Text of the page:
Mayr Clinic Review

Health, The Wellbeing , 14 November 2016

Mayr Mantras

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Someone recently advised me that ‘there is no such thing as a healthy food, just a healthy diet,’ and I very much consider the Mayr way of eating to reflect that wisdom – the below outline good eating habits that will contribute to good health without ruling out food groups, or eating in an unmanageable way.

Before going any further, I’m going to preface this post with the biggest, fattest and most strident caveat I’ve ever issued: every tip below is the advice of doctors based on sound research, and while it seems to work enormously well for me (and for hubs who’s boasting a washboard stomach without having reduced his calorie intake in the slightest), I’m not a nutritionist, and no diet works for one and all. Consider these nudges, ideas, a sort of basic set of rules to bear in mind (and break when cake is presented, naturally), and of course consult your doctor before making any changes if you think you should – apply common sense, basically //

Mayr Clinic Review

Chew / This rule is very much a case of it being as much about how you do it as what you do, and masticating thoroughly is right at the core of the Mayr’s mission – they advise guests do it thirty times per mouthful for the duration of their stay to become acquainted with the sensation of having effectively liquidised food before swallowing. Doing so is hugely important to maximising the scope to absorb nutrition from food – when chewing, food is manually broken up and enzymes coat the surface area, effectively starting the digestive process in your mouth.

An ancillary benefit of chewing properly is that your gut has enough time to start communicating with your brain, helping you to make good decisions about food (try chewing a Mars bar 30 times – the chances of your wanting to swallow it post are slim to none), and allowing it enough time to release the appropriate number of enterocytes – the cells on the intestinal lining that help to grab nutrition from food. To give you an idea of how highly the Mayr value chewing, my doctor said in his reckoning that you could get more vitamin C from a piece of white bread chewed properly than from a litre of orange juice guzzled speedily.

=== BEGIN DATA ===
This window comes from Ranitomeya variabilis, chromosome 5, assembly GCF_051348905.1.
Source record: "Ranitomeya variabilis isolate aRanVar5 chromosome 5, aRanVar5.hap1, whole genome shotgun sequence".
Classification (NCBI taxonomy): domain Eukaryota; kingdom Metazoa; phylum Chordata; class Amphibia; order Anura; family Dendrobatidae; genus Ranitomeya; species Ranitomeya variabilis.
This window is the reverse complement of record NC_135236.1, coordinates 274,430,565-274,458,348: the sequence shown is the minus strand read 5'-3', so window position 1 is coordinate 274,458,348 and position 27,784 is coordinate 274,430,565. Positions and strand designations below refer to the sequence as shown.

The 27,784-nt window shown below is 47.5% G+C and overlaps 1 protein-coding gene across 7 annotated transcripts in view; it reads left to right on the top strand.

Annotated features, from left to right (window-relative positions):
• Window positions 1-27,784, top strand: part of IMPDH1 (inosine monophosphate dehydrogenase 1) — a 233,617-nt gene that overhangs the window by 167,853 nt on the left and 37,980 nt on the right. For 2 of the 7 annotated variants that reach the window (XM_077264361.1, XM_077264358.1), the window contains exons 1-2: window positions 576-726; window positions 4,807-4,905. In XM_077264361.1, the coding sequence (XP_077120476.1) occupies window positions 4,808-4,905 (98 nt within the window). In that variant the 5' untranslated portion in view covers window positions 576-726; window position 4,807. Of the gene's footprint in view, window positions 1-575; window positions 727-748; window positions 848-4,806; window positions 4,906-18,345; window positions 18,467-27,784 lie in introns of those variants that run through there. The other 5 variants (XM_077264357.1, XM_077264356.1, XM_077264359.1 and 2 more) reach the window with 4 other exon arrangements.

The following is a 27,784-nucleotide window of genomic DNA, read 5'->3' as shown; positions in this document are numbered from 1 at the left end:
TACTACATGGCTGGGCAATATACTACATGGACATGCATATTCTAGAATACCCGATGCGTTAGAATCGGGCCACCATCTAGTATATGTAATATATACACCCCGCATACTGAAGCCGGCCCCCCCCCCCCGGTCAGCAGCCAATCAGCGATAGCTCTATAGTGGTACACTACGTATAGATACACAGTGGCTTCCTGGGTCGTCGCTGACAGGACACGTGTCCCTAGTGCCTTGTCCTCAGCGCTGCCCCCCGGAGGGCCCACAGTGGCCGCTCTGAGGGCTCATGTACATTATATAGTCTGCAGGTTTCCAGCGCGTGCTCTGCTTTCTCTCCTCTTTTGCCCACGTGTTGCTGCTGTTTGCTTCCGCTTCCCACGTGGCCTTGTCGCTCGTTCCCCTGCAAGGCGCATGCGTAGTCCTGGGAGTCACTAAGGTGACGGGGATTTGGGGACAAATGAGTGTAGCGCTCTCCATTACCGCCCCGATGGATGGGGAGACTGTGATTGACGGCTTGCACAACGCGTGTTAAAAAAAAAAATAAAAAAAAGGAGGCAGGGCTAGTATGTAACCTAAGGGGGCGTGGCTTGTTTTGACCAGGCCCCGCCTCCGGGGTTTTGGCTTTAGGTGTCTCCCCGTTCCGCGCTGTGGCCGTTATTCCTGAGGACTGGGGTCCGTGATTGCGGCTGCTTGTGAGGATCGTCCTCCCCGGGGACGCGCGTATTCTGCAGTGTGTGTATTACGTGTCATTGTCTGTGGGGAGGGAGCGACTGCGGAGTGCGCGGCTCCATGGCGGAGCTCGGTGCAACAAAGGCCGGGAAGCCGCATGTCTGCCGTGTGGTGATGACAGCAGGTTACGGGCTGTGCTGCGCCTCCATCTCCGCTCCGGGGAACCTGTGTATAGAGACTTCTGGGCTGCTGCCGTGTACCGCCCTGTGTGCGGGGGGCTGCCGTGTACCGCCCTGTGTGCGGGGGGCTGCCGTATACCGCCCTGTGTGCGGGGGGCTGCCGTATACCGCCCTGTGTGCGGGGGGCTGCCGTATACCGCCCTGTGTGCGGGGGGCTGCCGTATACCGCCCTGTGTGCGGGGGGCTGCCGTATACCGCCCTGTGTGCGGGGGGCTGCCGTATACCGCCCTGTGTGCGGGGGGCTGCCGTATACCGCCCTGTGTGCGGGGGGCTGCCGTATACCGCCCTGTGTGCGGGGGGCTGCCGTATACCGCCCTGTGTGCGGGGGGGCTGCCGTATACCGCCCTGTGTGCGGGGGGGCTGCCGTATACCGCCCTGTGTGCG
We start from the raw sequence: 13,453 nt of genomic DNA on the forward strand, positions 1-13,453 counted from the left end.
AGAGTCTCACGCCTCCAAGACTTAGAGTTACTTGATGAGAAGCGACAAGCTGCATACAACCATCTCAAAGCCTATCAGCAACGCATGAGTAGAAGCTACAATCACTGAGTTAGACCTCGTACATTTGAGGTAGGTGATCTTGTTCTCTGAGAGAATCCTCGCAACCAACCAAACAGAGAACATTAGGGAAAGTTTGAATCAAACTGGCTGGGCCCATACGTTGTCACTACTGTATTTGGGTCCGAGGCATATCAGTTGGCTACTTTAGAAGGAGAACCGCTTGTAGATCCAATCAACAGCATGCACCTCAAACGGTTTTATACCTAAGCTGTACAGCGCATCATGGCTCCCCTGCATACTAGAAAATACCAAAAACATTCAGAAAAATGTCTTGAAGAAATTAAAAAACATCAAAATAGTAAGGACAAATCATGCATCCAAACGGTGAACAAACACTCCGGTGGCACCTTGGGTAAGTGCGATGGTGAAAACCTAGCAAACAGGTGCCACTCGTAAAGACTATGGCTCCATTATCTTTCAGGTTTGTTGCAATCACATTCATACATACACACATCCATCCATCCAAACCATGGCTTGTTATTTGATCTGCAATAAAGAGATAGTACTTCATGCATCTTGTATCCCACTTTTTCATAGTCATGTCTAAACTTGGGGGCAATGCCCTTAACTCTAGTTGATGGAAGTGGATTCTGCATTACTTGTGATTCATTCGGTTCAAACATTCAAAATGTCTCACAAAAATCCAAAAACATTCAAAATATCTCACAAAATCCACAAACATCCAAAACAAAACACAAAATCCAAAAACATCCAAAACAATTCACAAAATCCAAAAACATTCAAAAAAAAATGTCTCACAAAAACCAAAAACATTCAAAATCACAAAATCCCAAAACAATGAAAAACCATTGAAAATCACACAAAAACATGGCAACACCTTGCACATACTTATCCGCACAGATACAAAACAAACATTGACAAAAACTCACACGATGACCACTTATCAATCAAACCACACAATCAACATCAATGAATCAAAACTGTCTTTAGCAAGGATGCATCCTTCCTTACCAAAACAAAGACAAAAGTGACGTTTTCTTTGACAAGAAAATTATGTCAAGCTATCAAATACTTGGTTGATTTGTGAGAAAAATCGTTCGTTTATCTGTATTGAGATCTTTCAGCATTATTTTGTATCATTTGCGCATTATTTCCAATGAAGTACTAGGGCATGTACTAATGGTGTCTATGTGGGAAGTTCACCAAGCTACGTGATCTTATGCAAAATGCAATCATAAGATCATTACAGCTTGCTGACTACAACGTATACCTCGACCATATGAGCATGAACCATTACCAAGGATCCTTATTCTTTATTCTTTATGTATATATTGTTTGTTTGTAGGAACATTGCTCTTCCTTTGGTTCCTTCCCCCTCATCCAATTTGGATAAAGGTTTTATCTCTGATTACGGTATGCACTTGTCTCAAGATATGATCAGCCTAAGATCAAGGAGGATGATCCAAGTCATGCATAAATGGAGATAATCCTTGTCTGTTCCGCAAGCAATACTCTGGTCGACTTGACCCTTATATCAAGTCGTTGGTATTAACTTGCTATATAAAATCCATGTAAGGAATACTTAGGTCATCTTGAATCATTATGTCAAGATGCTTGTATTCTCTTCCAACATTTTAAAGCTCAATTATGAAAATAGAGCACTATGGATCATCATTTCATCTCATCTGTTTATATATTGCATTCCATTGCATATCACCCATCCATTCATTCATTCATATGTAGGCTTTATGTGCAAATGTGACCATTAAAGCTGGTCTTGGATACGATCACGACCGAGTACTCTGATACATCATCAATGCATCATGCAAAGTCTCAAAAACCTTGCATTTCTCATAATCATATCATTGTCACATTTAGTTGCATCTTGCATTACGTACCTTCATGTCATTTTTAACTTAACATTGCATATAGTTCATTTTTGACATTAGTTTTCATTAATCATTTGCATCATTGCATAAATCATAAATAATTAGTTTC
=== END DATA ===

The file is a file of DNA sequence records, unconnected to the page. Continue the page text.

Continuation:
If you’re used to wolfing down food, I’d suggest trying this when you have more time at the weekend to start chewing – it takes discipline and concentration to master it and I still sometimes find myself counting the chews. By the way, the Mayr think you need to chew soup, too. Seriously.

… And Ditch Smoothies / Logic prevails here – whizzing so many nutrition-dense foods into a mush and swallowing it without chewing is a bit counterproductive; without the chewing bit, the first stage of digestion is bypassed and a lot of the goodness goes to waste. The Mayr docs told me to chew smoothies if I had no option but to have one, but basically to eschew them in favour for the far less trendy humble meal.

… And ‘Superfoods’ Are Out / Far better to focus on eating seasonal, organic foods than bothering with this idea of a ‘superfood’ (the Mayr team never used this word, but I’m going to call bulls*** on the whole superfood thing based on their handling of the subject). Also, relying on eating something ‘super’ at one meal tends to give a sense of false security that, say, a ‘superfood breakfast’ followed a lunch consisting entirely of Oreos is acceptable. It isn’t.